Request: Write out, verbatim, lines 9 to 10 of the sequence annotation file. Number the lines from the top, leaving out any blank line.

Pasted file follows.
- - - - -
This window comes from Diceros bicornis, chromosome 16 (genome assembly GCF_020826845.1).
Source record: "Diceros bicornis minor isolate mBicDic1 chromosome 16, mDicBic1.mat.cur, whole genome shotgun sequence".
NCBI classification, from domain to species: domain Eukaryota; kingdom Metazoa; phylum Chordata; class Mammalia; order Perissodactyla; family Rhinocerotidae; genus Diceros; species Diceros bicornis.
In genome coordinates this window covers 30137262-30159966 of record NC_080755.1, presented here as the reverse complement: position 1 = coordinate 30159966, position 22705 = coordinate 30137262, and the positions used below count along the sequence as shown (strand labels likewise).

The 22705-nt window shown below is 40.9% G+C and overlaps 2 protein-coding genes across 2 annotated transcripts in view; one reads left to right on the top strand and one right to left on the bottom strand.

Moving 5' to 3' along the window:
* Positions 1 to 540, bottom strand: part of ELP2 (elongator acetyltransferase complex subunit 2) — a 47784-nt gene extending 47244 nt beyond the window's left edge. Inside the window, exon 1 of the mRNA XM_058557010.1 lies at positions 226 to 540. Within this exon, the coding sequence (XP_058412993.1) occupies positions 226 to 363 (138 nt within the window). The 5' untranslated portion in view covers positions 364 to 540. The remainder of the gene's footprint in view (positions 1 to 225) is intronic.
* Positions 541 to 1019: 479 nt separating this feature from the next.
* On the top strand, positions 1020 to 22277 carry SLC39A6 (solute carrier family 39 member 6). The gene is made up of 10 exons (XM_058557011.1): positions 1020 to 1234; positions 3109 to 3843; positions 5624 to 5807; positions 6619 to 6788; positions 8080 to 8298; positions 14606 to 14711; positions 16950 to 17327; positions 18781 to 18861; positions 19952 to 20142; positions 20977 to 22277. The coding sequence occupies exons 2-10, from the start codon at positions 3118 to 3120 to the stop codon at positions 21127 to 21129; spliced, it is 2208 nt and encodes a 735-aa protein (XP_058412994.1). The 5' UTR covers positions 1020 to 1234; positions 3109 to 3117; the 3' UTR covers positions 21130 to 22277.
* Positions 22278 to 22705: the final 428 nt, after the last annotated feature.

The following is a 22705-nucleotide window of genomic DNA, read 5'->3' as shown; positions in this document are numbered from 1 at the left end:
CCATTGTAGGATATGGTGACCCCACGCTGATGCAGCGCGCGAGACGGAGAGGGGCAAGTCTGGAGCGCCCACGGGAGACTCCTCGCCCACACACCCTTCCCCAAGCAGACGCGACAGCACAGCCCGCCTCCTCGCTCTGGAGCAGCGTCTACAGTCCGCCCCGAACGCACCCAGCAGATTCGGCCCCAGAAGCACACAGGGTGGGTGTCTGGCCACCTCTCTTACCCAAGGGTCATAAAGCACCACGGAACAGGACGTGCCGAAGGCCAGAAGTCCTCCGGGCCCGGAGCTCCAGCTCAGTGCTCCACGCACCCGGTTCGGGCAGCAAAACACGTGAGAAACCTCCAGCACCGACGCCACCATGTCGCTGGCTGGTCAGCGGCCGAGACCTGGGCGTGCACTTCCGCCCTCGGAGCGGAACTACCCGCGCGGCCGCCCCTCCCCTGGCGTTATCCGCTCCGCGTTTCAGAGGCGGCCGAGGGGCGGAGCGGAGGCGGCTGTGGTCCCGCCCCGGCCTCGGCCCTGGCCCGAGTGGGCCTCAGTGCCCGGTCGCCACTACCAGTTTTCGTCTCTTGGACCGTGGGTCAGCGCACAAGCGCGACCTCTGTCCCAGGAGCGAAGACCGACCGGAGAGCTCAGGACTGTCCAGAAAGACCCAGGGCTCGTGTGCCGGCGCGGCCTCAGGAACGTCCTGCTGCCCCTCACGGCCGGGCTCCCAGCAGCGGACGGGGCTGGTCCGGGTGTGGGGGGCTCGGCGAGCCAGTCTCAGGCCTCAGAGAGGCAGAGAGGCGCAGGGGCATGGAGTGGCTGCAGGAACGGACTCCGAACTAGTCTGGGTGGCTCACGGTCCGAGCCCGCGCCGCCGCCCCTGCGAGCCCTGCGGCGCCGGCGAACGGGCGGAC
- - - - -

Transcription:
* On the top strand, positions 1020 to 22277 carry SLC39A6 (solute carrier family 39 member 6). The gene is made up of 10 exons (XM_058557011.1): positions 1020 to 1234; positions 3109 to 3843; positions 5624 to 5807; positions 6619 to 6788; positions 8080 to 8298; positions 14606 to 14711; positions 16950 to 17327; positions 18781 to 18861; positions 19952 to 20142; positions 20977 to 22277. The coding sequence occupies exons 2-10, from the start codon at positions 3118 to 3120 to the stop codon at positions 21127 to 21129; spliced, it is 2208 nt and encodes a 735-aa protein (XP_058412994.1). The 5' UTR covers positions 1020 to 1234; positions 3109 to 3117; the 3' UTR covers positions 21130 to 22277.
* Positions 22278 to 22705: the final 428 nt, after the last annotated feature.